He added: “That’s why I’ve launched a review to ensure they have the confidence to do their jobs while protecting us all.”
Sir Mark welcomed the review and called for changes to the way officers are treated by the justice system.
He said armed Metropolitan Police officers responded to about 4,000 incidents each year, but only fired their weapons on average twice, representing less than 0.05 per cent.
In an open letter, he said: “Armed officers know they need to justify their actions, especially when deadly force is used.
“They are very well trained and an intrinsic part of their training reinforces the fact that shots can only be fired if absolutely necessary to save lives.
“But there is concern on the part of firearms officers that even if they stick to the tactics and training they have been given, they will face years of protracted legal proceedings that will impact their personal well-being and that of their family.
He called for more clarity in the law about when officers can defend themselves and a quicker resolution of investigations and prosecutions.
Firearms officers are highly trained, making it difficult to replace them on short notice.
They face inspections twice a year, but receive no extra pay for volunteering to carry a gun.
Need for “sufficient legal protection”
In his letter, Sir Mark said he was proud of the “policing by consent” model in the UK and that the public trusted “officers who are willing to put themselves at risk every day to protect the public from dangerous criminals”. including terrorists.”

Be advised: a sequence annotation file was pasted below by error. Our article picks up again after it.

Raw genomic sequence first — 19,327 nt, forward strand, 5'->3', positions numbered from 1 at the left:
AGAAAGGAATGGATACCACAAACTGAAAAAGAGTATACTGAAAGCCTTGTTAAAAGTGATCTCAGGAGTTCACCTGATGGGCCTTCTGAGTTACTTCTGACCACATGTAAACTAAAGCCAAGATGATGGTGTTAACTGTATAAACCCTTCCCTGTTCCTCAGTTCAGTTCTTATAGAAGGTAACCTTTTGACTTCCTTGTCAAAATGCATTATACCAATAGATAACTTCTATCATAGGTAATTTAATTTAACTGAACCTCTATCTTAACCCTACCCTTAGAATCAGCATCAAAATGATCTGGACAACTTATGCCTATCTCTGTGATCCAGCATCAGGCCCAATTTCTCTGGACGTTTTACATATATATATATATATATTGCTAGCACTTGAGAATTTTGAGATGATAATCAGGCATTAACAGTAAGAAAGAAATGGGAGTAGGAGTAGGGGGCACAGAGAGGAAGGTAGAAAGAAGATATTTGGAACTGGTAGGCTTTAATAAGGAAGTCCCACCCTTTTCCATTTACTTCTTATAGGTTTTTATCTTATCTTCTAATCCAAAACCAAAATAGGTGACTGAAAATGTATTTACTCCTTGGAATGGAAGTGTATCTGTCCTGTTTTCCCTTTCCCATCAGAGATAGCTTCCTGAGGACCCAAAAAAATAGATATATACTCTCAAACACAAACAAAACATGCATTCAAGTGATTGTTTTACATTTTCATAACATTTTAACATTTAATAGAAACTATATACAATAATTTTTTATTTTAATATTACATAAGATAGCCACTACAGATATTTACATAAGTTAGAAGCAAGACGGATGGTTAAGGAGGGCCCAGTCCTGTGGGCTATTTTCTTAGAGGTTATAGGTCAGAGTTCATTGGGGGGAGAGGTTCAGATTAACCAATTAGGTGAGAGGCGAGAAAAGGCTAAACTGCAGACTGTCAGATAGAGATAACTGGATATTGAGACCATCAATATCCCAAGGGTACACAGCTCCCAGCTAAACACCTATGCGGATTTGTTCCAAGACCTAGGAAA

He added: “Officers need sufficient legal protection to enable them to do their jobs and keep the public safe, and confidence that it will be applied consistently and without fear or favour.”
One area of the Metropolitan Police that has been significantly affected is the armed response vehicle units which contain three officers with firearms and patrol the capital 24 hours a day, providing rapid responses in the event of a major incident.
Sources told The Telegraph the unit was severely reduced over the weekend, with officers from neighboring forces called in to provide cover.
A Ministry of Defense spokesperson said: “We have accepted a request for Military Assistance to the Home Office Civil Authorities to provide routine counter-terrorism contingency support to the Metropolitan Police, should this be required.”
Military personnel will only assist police if necessary on specific tasks and will not have arrest powers. They are not expected to be used to perform the routine tasks of unarmed officers.
Government departments have previously asked soldiers to help with the government’s Covid task force and to help out when large parts of the country have been flooded.
In December last year, military personnel and civil servants replaced 1,000 Border Force officers at major airports, including Gatwick and Heathrow, who were on strike over pay. Like the police, the military cannot strike.
There was a significant backlash from the Armed Forces when they were asked to give up Christmas 2022 to cover for striking NHS workers.